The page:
Four ways Grand National could be made safer

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From: Keith Handley, Scotland Way, Horsforth, Leeds.

IT appears that the racing industry is unconvinced about the inherent cruelty of the Grand National and have little intention of changing anything in spite of two further deaths in this year’s race.

Every year the same pious statements are trotted out that they are improving the race conditions and that nothing like this year’s carnage will ever happen again, then they keep their heads down and the issue passes away for another year.

I am heartily sick of seeing the winning horse’s connections being interviewed after the race and their obvious unconcern about the cruelty and carnage that has just occurred in the name of steeplechase racing.

Here are four practical changes which would easily make the race safer – the field of more than 40 horses should be reduced to about a dozen; the race should be shortened from its present distance of more than four miles to three miles; the number of fences should be reduced and all fences should have equal take off and landing sides.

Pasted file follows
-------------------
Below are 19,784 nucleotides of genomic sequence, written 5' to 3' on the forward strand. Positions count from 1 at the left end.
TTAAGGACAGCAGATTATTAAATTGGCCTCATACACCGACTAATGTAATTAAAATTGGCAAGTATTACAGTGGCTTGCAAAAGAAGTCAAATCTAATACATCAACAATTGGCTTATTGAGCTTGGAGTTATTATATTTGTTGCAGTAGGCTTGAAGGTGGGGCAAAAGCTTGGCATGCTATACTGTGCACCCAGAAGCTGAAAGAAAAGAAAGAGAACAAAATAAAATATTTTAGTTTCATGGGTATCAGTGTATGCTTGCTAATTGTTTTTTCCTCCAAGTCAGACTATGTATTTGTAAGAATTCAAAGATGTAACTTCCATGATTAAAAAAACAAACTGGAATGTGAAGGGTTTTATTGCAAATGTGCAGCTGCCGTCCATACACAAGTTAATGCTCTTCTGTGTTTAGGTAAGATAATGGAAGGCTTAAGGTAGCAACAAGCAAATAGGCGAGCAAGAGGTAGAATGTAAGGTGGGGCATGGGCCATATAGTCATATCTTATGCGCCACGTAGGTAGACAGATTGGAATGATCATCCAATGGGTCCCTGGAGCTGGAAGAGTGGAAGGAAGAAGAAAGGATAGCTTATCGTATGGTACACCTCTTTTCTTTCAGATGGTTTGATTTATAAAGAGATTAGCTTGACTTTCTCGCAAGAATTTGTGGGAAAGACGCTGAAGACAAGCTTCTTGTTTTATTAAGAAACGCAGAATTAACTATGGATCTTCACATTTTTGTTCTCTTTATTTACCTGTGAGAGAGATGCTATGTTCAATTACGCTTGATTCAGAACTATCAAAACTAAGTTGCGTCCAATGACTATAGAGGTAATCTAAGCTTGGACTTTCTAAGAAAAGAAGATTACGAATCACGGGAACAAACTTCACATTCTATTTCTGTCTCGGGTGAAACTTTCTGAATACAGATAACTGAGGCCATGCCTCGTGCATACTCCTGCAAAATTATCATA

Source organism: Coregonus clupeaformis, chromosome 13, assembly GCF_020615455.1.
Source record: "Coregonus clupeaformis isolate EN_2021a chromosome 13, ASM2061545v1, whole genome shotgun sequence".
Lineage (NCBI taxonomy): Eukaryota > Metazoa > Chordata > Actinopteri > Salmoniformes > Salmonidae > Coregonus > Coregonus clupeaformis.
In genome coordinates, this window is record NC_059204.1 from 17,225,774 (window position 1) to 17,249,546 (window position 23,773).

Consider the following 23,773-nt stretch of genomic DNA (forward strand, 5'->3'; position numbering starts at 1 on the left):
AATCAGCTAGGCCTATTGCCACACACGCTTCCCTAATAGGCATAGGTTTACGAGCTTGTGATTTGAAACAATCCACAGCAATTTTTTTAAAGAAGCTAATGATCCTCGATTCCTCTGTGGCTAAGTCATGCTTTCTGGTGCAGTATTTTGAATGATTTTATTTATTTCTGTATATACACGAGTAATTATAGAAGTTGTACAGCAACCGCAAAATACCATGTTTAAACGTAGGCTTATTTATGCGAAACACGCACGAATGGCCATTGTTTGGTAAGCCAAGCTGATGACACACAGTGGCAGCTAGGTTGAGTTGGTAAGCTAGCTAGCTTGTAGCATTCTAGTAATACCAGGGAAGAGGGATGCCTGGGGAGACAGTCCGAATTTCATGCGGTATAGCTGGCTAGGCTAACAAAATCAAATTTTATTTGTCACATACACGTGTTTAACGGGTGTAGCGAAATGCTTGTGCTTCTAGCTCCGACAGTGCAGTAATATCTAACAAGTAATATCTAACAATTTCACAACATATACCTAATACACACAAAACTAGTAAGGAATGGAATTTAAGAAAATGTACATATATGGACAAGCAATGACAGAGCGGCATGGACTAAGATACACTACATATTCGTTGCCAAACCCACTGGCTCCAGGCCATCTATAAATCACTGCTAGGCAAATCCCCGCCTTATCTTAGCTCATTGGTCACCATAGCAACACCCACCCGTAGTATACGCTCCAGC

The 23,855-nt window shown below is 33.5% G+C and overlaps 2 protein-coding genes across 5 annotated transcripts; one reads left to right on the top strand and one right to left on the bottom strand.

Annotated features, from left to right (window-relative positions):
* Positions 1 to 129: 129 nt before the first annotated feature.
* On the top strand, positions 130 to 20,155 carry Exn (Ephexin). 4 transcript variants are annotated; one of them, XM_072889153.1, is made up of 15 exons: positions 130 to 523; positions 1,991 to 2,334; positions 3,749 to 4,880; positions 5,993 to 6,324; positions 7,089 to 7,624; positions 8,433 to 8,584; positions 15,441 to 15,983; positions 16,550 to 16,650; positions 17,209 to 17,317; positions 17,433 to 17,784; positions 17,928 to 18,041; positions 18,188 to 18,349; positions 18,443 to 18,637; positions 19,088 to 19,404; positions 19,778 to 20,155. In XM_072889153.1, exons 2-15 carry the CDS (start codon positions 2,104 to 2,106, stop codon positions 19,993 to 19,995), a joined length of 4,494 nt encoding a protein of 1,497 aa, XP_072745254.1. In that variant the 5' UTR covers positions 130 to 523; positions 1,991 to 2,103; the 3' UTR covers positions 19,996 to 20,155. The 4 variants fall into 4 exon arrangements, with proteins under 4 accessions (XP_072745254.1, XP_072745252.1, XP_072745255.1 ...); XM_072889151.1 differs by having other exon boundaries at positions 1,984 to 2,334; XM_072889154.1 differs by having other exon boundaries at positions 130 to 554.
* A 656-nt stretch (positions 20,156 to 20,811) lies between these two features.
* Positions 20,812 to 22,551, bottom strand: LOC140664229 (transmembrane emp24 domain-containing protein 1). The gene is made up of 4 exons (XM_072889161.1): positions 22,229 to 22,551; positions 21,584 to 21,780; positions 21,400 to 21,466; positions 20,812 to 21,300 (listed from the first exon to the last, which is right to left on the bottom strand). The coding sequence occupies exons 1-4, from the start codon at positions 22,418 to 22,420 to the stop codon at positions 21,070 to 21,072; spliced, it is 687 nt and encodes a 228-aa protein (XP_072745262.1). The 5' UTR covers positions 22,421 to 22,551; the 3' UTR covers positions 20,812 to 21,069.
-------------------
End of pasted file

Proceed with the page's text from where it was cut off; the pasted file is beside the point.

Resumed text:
How about this for an idea to “persuade” the racing industry to get their house in order – every time that a horse has to be destroyed after falling, the race is declared null and void, there is no prize money awarded and all bets are off.

That would soon get things changed for the better.

From: Ken Holmes, Cliffe Common, Selby.

WE racing people are crestfallen, and heartbroken, at the death of two of our dear racehorse friends, Synchronised and According To Pete in the recent Grand National.

Stable lads and lassies, owners, trainers and jockeys, plus racecourse managers and their hard-working staff, are all passionate about the safety and welfare of racehorses.

The BHA and their own vets are doing their level best to ensure that accidents are kept to an absolute minimum.

So the sooner the busybodies like Animal Aid and the RSPCA get out of their hair and are sent packing the better for all concerned, including our beloved racehorses.